diamond dogs single cover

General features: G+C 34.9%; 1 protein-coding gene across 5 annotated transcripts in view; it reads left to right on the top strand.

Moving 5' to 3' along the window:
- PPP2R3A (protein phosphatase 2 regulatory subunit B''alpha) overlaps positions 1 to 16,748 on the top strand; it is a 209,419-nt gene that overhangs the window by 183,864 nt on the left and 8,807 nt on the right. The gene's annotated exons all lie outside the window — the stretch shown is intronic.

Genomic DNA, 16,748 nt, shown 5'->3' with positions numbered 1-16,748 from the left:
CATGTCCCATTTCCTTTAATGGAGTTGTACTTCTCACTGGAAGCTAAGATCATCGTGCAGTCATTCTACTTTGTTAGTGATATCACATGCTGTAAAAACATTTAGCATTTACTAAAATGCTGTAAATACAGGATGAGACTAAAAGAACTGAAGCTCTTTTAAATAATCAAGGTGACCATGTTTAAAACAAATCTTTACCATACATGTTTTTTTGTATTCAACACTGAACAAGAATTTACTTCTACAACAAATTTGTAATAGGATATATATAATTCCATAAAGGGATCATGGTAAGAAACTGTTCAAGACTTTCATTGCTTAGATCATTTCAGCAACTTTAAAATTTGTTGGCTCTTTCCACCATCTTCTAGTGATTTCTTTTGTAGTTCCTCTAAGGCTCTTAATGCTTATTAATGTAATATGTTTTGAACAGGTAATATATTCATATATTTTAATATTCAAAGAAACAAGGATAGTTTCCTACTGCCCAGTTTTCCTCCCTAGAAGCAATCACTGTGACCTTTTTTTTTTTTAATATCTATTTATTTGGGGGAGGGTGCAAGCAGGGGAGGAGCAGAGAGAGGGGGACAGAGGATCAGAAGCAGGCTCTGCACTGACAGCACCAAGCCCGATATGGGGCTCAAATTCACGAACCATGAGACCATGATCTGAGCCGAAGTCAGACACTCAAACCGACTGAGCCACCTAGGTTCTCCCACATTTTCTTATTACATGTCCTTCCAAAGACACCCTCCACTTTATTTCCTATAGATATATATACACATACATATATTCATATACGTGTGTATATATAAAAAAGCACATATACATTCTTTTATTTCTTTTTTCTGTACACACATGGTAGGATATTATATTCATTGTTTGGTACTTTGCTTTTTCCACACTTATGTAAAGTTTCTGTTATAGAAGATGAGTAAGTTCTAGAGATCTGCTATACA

We have a few moments of silence before we hear the ever so slow build up comprising of swirling, backward playing swishes that’s the intro to the heart of the album, the truly magnificent “Sweet Thing / Candidate / Sweet Thing (Reprise)” suite. (Note: playing this on an iPod while jogging is really annoying because if seems for a minute or so that the iPod has stopped working). The band then kick in, with Garson’s piano a key feature as Bowie sings his first lines in an impossibly deep tone “It’s safe in the city to love in a doorway, Wrangle some screams from the dawn” before going higher up in his register as the song progresses. Conceptually about two lovers roaming the doomed Hunger City, Bowie famously uses his cut-up technique to conjure up a random set of lyrics that are typically cryptic and yet fit together perfectly to create beautifully surreal imagines. The music initially has a wonderful moody, understated presence that underpins one of Bowie’s finest vocal performances. Bowie sounds more conversational as he later states “I’m glad that you’re older than me, Makes me feel important and free” while the chorus exclaims “Boys, boys, it’s a sweet thing, sweet thing, If you want it, boys, get it here, thing“.